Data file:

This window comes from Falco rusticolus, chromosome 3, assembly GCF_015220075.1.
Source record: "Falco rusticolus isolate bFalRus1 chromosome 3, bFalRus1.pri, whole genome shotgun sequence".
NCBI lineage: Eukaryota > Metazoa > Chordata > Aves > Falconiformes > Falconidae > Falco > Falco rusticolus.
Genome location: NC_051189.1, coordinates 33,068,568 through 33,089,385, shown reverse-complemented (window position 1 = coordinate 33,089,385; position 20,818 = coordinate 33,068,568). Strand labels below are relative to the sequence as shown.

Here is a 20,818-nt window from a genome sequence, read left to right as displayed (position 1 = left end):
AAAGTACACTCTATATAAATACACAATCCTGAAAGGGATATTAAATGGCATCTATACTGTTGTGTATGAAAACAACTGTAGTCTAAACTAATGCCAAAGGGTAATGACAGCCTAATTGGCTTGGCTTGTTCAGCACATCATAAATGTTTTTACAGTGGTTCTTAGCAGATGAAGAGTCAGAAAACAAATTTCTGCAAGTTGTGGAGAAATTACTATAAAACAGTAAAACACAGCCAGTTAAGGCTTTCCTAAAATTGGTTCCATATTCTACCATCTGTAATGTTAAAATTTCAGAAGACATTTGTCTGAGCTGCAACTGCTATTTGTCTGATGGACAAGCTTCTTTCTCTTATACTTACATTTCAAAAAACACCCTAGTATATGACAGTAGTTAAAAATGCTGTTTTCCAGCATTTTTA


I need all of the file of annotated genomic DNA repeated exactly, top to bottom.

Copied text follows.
This window comes from Falco rusticolus, chromosome 3, assembly GCF_015220075.1.
Source record: "Falco rusticolus isolate bFalRus1 chromosome 3, bFalRus1.pri, whole genome shotgun sequence".
NCBI lineage: Eukaryota > Metazoa > Chordata > Aves > Falconiformes > Falconidae > Falco > Falco rusticolus.
Genome location: NC_051189.1, coordinates 33,068,568 through 33,089,385, shown reverse-complemented (window position 1 = coordinate 33,089,385; position 20,818 = coordinate 33,068,568). Strand labels below are relative to the sequence as shown.

Here is a 20,818-nt window from a genome sequence, read left to right as displayed (position 1 = left end):
AAAGTACACTCTATATAAATACACAATCCTGAAAGGGATATTAAATGGCATCTATACTGTTGTGTATGAAAACAACTGTAGTCTAAACTAATGCCAAAGGGTAATGACAGCCTAATTGGCTTGGCTTGTTCAGCACATCATAAATGTTTTTACAGTGGTTCTTAGCAGATGAAGAGTCAGAAAACAAATTTCTGCAAGTTGTGGAGAAATTACTATAAAACAGTAAAACACAGCCAGTTAAGGCTTTCCTAAAATTGGTTCCATATTCTACCATCTGTAATGTTAAAATTTCAGAAGACATTTGTCTGAGCTGCAACTGCTATTTGTCTGATGGACAAGCTTCTTTCTCTTATACTTACATTTCAAAAAACACCCTAGTATATGACAGTAGTTAAAAATGCTGTTTTCCAGCATTTTTA